Calls echo a need for tougher crime policies

OAN Newsroom
UPDATED 8:59 AM PT – Wednesday, September 14, 2022

WASHINGTON, DC - OCTOBER 26: Ranking Member Sen. Marsha Blackburn (R-TN) speaks during a Senate Subcommittee on Consumer Protection, Product Safety, and Data Security hearing on Protecting Kids Online: Snapchat, TikTok, and YouTube on October 26, 2021 in Washington, DC. Social media companies have come under increased scrutiny after a whistleblower exposed controversial issues with Facebook and how they utilized algorithms to increase user engagement. (Photo by Samuel Corum/Getty Images)
WASHINGTON, DC – OCTOBER 26: Ranking Member Sen. Marsha Blackburn (R-TN) speaks during a Senate Subcommittee on Consumer Protection, Product Safety, and Data Security hearing on Protecting Kids Online: Snapchat, TikTok, and YouTube on October 26, 2021 in Washington, DC. Social media companies have come under increased scrutiny after a whistleblower exposed controversial issues with Facebook and how they utilized algorithms to increase user engagement. (Photo by Samuel Corum/Getty Images)

Violent crime has continued to rise in Memphis, Tennessee. This comes as Sen. Marsha Blackburn (R-Tenn.) recently slammed soft-on-crime policies hindering the nation.

“We in Tennessee have just been heartbroken over what has happened in Memphis with criminals being back on the streets,” stated the Republican lawmaker.

Her comments came after recent attacks in Memphis, where it was discovered the suspects in two recent attacks had been released from prison before serving their full sentences for prior convictions.

Eliza Fletcher, 34, was allegedly abducted during her morning run on September 2 and her remains were later found behind an empty house. The suspect, 38-year-old ex-con Cleotha Abston, also known as Cleotha Henderson, served only 20 years of a 24-year prison sentence for an armed kidnapping. He was released in 2020. Henderson has also been indicted on rape, kidnapping and felony firearms charges after allegedly sexually assaulting a victim in 2021.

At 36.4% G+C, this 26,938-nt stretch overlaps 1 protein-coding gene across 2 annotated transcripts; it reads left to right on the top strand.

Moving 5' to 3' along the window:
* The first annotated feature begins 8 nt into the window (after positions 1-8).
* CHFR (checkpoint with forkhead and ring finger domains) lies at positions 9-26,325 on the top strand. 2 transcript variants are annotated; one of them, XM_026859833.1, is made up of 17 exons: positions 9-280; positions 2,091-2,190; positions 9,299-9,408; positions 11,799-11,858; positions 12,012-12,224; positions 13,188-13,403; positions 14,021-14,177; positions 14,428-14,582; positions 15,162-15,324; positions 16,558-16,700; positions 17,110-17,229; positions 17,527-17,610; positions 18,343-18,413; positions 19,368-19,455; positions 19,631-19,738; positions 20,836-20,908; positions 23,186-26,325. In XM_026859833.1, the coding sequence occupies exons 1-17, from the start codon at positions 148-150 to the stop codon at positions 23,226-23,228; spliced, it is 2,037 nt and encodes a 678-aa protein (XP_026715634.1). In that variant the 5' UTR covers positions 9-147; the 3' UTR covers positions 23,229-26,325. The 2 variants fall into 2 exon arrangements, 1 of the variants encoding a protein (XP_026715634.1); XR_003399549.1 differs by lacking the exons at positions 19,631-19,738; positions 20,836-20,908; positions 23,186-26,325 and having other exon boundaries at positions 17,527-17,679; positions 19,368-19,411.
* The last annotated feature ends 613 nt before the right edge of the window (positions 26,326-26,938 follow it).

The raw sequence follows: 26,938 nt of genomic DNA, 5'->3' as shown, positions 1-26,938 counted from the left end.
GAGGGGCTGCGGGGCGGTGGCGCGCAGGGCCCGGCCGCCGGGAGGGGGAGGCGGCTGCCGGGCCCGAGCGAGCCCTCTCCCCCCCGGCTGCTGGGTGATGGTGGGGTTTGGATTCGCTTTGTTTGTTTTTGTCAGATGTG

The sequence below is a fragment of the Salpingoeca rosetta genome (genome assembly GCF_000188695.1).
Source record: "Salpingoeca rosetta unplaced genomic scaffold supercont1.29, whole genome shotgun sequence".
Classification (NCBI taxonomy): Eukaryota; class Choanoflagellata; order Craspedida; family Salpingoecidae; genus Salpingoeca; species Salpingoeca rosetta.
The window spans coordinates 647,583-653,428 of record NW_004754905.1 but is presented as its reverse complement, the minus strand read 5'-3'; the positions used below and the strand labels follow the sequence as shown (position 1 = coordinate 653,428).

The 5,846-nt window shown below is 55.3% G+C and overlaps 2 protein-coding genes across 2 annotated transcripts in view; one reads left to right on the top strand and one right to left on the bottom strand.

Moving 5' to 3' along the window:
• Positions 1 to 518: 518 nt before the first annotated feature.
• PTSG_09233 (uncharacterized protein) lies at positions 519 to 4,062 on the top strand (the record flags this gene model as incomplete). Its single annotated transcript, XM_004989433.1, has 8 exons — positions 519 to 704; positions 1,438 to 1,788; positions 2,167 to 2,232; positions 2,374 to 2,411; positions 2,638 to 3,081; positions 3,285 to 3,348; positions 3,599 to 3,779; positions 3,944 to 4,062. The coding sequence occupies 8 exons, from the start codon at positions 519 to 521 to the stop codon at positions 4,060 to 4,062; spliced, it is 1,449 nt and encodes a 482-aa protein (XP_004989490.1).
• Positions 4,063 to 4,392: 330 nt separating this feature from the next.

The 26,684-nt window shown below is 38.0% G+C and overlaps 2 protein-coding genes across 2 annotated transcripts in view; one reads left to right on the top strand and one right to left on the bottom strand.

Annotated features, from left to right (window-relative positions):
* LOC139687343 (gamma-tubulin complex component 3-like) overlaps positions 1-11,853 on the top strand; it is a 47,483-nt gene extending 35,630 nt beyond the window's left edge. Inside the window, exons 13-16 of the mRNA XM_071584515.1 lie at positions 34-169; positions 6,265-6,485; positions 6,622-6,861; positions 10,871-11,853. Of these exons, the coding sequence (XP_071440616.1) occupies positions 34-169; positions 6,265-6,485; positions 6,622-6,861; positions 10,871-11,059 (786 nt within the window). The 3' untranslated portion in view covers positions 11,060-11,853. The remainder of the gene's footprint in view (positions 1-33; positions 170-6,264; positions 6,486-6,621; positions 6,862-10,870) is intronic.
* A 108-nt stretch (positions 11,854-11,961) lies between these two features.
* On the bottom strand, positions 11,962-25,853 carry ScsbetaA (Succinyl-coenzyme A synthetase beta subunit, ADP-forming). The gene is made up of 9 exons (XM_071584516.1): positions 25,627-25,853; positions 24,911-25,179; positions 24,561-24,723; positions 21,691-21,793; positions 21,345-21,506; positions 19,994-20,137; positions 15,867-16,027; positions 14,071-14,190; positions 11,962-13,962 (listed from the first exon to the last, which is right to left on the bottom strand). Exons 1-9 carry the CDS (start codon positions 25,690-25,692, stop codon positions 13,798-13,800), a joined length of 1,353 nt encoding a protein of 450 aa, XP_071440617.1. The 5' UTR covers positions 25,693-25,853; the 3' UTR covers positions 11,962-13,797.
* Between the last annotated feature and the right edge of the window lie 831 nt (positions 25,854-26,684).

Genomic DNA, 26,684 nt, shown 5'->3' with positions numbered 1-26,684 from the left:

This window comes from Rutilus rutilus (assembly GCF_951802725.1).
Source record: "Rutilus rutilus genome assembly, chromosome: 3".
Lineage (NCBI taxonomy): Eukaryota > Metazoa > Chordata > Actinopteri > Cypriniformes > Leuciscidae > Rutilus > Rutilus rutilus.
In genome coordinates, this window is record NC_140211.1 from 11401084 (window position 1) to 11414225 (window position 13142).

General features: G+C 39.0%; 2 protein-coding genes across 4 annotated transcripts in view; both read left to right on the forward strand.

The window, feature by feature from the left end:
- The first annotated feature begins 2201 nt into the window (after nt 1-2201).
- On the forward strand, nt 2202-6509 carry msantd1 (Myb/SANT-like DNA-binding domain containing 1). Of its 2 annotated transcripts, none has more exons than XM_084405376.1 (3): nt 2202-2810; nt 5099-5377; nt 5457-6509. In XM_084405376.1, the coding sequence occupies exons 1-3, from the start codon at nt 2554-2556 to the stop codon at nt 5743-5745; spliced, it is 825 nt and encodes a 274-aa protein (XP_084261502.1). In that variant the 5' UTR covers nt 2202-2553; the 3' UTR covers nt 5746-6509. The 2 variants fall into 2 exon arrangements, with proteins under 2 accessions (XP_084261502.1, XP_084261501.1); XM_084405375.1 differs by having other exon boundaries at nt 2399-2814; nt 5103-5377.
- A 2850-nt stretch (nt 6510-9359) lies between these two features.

Additionally, the recent shooting in Memphis that killed four and injured three others is being tied to 19-year-old Ezekiel Kelly, which came after Kelly was previously charged with criminal attempted first degree murder. Kelly reportedly pleaded guilty to a lesser charge of aggravated assault in 2021, but walked free early only serving 11-months of his three-year prison sentence.

Meanwhile, Tennessee state Rep. Cameron Sexton (R-Tenn.) recently said the Truth in Sentencing law could have kept Henderson and Kelly behind bars had it been enacted earlier than July 1 of this year. The law says if an individual is convicted of murder, they must serve their full sentence. If convicted of lesser crimes like aggravated assault, however, they only need to serve at least 85 percent of their sentence.

“If this law would have been in place back in 2000 or just a little bit ago for the other case, the Kelly case, those individuals would still be behind bars,” Sexton stated. “They wouldn’t have been out, they wouldn’t have had these victims, these individuals would not have been killed.”

A recent survey by the Major Cities Chiefs Association found overall violent crime spiked 4.2 percent from January to June this year. However, in the case of Ezekiel Kelly, Democrat Memphis Mayor Jim Strickland is placing the blame on the judicial system.

“The problem is not the Memphis Police Department, cause they’re arresting people,” said Strickland. “The problem is this judicial system that will not punish. That is our problem.”

Political analysts say violent crime could be a driving force for voter turnout in the upcoming midterm elections.